We’re on countdown to our trip back home to Turkey early next week. It feels as though we should have loads of things to do, but we left most of our summer clothes there when we came back here in December (not a lot of call for shorts round here over the last couple of snowy months), so packing will take about five minutes.
We’ve been up in Warwickshire looking after a couple of dogs and a cat while their owners were away, taking the opportunity to catch up with our family and friends in the area, including introducing ourselves to Robin’s newest grandson, who put in an appearance a few hours after we’d left Warwickshire on our previous visit!
One of the dogs was a Pyrenean Mountain Dog – absolutely beautiful, but very tall, which meant having to remember not to leave things on the kitchen worktop which might be edible and/or otherwise attractive to a large canine (before I got the hang of this, I had to watch while the bread for our sandwiches was stolen from the chopping board and hauled off up to the end of the garden for snacking). It was also quite off-putting opening the door of the fridge and having a large hairy head peering into it alongside me. Here he is looking in through the kitchen window:
In an idle moment last week when we got back here, I decided to build a light fitting for the living room that we had ordered before we went away. I hadn’t realised at the time of ordering that it would need assembly, but how hard could it be? The answer to that, taking into account that I have something a bit like dyslexia, but with shapes, was that it could be very hard indeed. And, now I remember, screwdrivers and their friends are not normally left within my reach for good reason. After several initial attempts, I kind of got the hang of it, then realised I’d screwed in all the parts without separating the tiny rubber washers on each ‘prong’ so had to start the entire project again. Here’s the ensuing chaos on the kitchen table, but I think I got there in the end – and without having to call for backup. Now it just needs Noisy-Jack-the-electrician to introduce it to the ceiling without it falling apart…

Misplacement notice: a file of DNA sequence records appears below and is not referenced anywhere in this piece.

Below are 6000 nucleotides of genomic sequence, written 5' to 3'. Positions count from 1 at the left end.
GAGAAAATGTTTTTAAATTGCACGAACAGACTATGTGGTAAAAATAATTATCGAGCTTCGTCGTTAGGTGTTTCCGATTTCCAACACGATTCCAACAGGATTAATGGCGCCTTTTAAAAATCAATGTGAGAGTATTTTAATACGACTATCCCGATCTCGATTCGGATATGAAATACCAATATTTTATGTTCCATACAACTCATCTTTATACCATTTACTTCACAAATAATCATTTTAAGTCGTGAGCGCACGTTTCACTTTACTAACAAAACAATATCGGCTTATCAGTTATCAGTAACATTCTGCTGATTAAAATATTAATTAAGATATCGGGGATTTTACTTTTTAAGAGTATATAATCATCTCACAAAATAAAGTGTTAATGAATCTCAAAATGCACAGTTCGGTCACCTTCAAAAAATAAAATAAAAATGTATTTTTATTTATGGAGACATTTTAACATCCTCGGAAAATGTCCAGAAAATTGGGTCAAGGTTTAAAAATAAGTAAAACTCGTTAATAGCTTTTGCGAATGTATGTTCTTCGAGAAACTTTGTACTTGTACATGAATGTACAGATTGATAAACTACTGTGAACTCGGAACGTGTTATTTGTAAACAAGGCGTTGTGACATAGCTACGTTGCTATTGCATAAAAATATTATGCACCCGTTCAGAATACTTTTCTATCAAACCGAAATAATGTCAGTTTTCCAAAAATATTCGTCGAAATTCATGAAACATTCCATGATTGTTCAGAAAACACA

Despite managing the assembly without serious injury to person or equipment, it was gently suggested by the guys that perhaps I should stick to the day job and leave it to them to build things. I am allowed to build cakes though. And tarts. And biscuits. And muffins. That is quite a responsibility.
Last week was Geoff-the-Chippy’s birthday. I had been promising him a traditional Bakewell Tart for ages, but hadn’t quite got around to it. I even had some ready-made pastry in the fridge (yes, the supermarket stuff – it happens), left over from another project, so it seemed an ideal way to use it up.
Bakewell Tart normally calls for strawberry jam, but I used blackcurrant, because that is what I had in the cupboard (and it gives a nice sharp edge to proceedings, as the filling is quite sweet). It should also have flaked almonds, but I had to use nibbed ones, because, irritatingly, Asda in Penryn only sells pre-toasted flaked almonds, which would be burned to glory before the tart was cooked. Use whichever you prefer – I actually thought it looked rather nice with the knobbly nibs – or you could even leave it plain, especially if you plan to decorate it with icing. Bakewell Tart is not to be confused with Bakewell Pudding, which is made with puff pastry, then filled with a layer of jam and a thick layer of almond custard – absolutely delicious, but different altogether.